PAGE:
Can a brain scan show what you've heard?

A brain scan that allows you to see what sound a person has heard. Researchers from Maastricht University have recently achieved a world first by reconstructing heard sound based on a person’s brain activity. 'A better understanding of how the brain registers and filters sounds will also enable us to filter out background noise in hearing aids in the future', says research leader Elia Formisano. The results were recently published in the leading scientific journal PNAS.

Reconstruction of heard sound

The researchers from Maastricht University researched how we listen in our everyday lives, by measuring, with the help of MRI scans, how our brain responds to a wide range of sounds, including speech, music and environmental noise. With the help of mathematical models and machine learning, the researchers were able for the first time to use responses in the brain to determine what exactly a trial subject had heard. 'This successful reconstruction of sounds in the brain demonstrates that we can simulate actual brain activity effectively using applied mathematical models', says Formisano. 'And, as such, that we can use these models to predict brain function. A next step is therefore to see whether we can expand this research to include a combination of sound and image.'

Filter out background noise

Formisano’s research team found that sound frequencies that indicate speech or voices can be reconstructed more accurately than other sound components. 'This indicates that even general mechanisms for processing sound in the human brain are optimised for a highly detailed analysis of the sounds that are most relevant to human behaviour, such as speech and voices', explains Formisano. 'Maybe this is evolution at play once again, in that it is more important for people to be able to distinguish between speech and voices than between barking dogs.' The Maastricht-based researchers’ discovery is therefore relevant for manufacturers of hearing aids, for example. 'We can use these methods in new studies in order to specifically research how the brain filters sounds. A better understanding of how the brain registers and filters sounds will then also enable us to filter out background noise in hearing aids, for example. That would make a huge difference to a great many people.'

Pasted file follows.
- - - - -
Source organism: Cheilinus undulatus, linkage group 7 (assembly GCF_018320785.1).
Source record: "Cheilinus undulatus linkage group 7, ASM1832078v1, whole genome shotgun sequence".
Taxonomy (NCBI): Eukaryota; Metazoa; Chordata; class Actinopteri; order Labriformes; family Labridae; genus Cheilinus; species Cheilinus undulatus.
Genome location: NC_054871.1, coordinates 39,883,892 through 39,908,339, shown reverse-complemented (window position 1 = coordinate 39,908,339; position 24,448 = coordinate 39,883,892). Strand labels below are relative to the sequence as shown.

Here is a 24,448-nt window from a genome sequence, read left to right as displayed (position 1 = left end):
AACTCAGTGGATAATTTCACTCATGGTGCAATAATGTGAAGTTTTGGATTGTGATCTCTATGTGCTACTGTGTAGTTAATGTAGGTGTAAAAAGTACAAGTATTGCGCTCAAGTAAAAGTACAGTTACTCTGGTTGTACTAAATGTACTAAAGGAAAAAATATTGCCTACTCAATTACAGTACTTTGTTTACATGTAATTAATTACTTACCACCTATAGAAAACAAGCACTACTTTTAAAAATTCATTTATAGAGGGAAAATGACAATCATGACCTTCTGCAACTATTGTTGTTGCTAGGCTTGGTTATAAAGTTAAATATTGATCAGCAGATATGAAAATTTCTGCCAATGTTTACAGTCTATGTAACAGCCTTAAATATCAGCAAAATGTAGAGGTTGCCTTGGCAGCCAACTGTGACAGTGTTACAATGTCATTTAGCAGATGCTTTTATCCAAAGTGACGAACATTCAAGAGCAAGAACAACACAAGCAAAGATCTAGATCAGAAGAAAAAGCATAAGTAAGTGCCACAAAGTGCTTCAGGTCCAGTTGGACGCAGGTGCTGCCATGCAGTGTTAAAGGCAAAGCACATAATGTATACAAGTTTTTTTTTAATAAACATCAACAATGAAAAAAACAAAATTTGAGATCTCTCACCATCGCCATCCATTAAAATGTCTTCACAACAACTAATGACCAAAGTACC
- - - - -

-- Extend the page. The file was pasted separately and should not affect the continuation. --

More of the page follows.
Multidisciplinary approach

The research team was a collaboration between scientists from the Maastricht Brain Imaging Center (MBIC) and the Maastricht Centre for Systems Biology (MaCSBio). 'Both MBIC and MaCSBio have scientists with expertise in a wide variety of fields: biologists, neuroscientists, mathematicians and physicists are all represented', says researcher Michelle Moerel. 'This multidisciplinary approach not only gives us access to the latest computational technologies, it also means that we have a strong biological basis for asking the right research questions and interpreting the results broadly. This may lead to new insights that might not be achieved within the confines of an individual research field.”